"We believe that the whole area should just be left as it is," Schooley says. "Just leave it be. It's right next to the San Bruno Mountain State and County Park. It would fit right into it. We should leave the whole valley where there was a living village for 5,000 years. The kids who live here know nothing about the native habitat and how the Indians lived here. This is the last chance to have a sense of a real living habitat." A replica village could be built above the site, adds Orozco.
SunChase's plans are quite different. In 1996, Environmental Exchange Company, a mitigation banking outfit that buys ecologically-sensitive property to conserve it, offered $2 million to SunChase so that the shellmound's valley could be attached to San Bruno Mountain State and County Park. Needless to say, SunChase refused the offer.
Nearing completion on the southwest side of the mountain are 286 homes in Phase I of TerraBay. TerraBay II, under review, would build 350 more residences on the southern and eastern slopes. An earlier incarnation of TerraBay III on the eastern slope would have obliterated the shellmound with a freeway exit ramp. After a public outcry, SunChase proposed the "fill" plan for parking lot and park, offering few details. But it did not abandon plans for the commercial complex.
As owner of the land, SunChase is required by California law only to "mitigate" damage to an archaeological site. "Mitigation" in this case is an elastic term that could include the sort of landscaping that SunChase proposes. If a dig commences and turns up human remains, SunChase would be required to contact the Native American Heritage Commission for a "most likely descendant" to consult about removal. There is no known direct descendant of any l8th-century Ohlone registered at Mission Dolores, where villagers on the Peninsula were forced to resettle. Before the 1970s, when archaeologists began consulting more with Native Americans, human remains often ended up in universities, museums, and other scientific institutions.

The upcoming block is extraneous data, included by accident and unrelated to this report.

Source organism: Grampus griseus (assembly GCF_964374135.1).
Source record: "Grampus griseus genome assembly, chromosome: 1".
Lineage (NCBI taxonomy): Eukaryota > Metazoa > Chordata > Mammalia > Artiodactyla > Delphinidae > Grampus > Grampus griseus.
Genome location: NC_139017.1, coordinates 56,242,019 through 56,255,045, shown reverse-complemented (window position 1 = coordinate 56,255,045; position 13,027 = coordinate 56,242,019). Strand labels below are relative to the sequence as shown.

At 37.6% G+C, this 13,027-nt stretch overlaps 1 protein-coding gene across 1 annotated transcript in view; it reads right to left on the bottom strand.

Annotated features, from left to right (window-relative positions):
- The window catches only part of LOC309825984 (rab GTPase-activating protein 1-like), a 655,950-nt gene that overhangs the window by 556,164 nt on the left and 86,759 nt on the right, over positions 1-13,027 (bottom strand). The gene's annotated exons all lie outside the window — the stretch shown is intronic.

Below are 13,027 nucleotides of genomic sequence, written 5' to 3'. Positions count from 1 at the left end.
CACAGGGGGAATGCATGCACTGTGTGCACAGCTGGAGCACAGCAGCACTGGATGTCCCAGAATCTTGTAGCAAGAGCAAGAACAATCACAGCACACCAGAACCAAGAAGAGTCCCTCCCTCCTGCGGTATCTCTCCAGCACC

TerraBay was first dreamed up in the late '80s by WW Dean & Associates of San Mateo, then owners of the land. The company contracted with the archaeological consulting firm of Holman & Associates (H&A) to prepare a report on the archaeological significance of the property, a process required by state and federal regulations before a site can be developed.
During May and June of 1989, H&A hand-excavated and analyzed 22 cubic meters of the site, which contains many thousands of cubic meters of material. In December 1989, H&A issued a report that probably did not sit well with the principals of WW Dean. The archaeologist who prepared it, Matthew Clark, concluded unequivocally that the shellmound area was an "important site" as defined by law and should be treated as such. Moreover, five of the six samplings contained human remains. Clark stated that disruption of the site would "necessarily disturb possibly dozens or hundreds of human burials" and called for "coordination and cooperation with the Native American community by all parties involved in the work."